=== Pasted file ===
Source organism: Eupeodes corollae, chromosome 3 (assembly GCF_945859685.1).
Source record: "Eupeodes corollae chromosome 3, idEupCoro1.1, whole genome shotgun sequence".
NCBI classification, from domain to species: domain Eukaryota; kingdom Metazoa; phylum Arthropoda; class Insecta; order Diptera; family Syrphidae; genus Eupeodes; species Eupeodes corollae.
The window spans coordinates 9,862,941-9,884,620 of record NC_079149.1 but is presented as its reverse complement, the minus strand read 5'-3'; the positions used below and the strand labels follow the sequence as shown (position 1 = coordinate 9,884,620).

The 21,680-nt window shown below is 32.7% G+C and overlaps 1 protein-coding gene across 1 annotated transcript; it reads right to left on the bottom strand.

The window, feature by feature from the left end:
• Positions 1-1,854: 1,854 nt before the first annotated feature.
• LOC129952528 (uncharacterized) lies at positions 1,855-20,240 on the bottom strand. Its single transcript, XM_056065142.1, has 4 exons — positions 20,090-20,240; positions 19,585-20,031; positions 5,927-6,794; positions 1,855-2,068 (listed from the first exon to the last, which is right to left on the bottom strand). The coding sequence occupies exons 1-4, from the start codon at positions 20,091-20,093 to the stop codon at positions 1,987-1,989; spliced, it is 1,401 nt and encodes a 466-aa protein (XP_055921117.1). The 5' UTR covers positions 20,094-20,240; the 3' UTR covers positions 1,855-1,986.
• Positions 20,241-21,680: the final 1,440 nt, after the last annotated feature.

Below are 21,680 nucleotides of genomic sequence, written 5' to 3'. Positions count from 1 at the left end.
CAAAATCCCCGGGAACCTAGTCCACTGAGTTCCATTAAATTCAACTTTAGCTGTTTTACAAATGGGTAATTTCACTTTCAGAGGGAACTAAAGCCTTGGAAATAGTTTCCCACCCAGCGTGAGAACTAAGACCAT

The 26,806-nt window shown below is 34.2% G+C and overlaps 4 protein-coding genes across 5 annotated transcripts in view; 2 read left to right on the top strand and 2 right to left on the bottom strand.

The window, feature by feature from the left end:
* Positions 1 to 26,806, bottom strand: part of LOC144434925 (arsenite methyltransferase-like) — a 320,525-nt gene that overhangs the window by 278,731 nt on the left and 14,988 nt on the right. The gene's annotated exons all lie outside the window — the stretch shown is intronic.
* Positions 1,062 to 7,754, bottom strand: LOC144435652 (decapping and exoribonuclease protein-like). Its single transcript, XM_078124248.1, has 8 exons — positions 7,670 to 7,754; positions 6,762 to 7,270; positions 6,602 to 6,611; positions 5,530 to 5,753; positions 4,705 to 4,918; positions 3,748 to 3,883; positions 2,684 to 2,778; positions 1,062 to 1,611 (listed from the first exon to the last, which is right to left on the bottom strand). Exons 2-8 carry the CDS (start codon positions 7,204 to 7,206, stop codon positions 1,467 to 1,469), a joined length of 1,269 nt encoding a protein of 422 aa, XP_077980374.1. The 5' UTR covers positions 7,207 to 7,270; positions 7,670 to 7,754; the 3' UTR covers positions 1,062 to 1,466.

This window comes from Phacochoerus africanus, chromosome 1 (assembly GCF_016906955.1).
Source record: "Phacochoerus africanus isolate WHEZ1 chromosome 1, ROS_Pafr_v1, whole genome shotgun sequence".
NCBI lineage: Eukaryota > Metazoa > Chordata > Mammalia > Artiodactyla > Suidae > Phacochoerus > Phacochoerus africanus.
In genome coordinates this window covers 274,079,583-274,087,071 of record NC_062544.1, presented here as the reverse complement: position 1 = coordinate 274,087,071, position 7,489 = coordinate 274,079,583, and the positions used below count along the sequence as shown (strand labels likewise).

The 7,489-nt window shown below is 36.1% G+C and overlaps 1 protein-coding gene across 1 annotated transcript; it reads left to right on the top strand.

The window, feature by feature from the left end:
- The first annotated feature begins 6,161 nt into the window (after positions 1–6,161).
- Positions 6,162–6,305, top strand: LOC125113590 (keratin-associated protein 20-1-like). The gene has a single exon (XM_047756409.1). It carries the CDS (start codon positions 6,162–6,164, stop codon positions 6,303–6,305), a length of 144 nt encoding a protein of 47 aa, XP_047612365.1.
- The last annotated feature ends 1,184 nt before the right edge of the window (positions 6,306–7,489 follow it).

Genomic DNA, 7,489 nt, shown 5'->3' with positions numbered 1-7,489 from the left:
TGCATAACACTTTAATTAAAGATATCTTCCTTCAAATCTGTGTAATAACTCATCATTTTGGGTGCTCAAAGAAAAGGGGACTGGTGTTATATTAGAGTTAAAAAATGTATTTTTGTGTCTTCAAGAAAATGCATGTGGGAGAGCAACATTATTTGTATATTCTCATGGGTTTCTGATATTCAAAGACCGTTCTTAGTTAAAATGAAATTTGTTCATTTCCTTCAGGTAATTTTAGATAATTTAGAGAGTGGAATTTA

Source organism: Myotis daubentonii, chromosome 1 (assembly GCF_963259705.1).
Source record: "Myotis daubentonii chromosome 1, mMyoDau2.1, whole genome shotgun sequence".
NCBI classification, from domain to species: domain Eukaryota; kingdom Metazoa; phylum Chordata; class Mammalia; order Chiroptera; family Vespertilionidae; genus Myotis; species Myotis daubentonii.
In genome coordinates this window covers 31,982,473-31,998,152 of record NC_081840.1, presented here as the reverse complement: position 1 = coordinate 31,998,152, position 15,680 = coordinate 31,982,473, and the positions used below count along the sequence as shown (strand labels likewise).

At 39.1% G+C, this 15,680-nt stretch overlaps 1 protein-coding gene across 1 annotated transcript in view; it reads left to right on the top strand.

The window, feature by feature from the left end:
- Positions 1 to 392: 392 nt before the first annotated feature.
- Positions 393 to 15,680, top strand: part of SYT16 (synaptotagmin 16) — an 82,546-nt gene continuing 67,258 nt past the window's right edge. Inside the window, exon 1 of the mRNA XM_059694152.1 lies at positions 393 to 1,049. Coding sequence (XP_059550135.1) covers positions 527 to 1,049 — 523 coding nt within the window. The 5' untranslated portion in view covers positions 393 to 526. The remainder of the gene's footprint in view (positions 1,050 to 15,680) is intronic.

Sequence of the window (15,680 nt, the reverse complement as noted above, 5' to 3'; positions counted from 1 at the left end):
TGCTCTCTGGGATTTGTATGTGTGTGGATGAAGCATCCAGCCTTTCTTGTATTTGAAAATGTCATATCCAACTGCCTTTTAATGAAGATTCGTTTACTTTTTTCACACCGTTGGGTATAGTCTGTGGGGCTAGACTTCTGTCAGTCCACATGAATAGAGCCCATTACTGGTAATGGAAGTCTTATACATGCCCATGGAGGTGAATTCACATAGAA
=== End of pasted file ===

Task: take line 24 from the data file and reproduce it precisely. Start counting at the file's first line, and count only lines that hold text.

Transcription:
- The last annotated feature ends 1,184 nt before the right edge of the window (positions 6,306–7,489 follow it).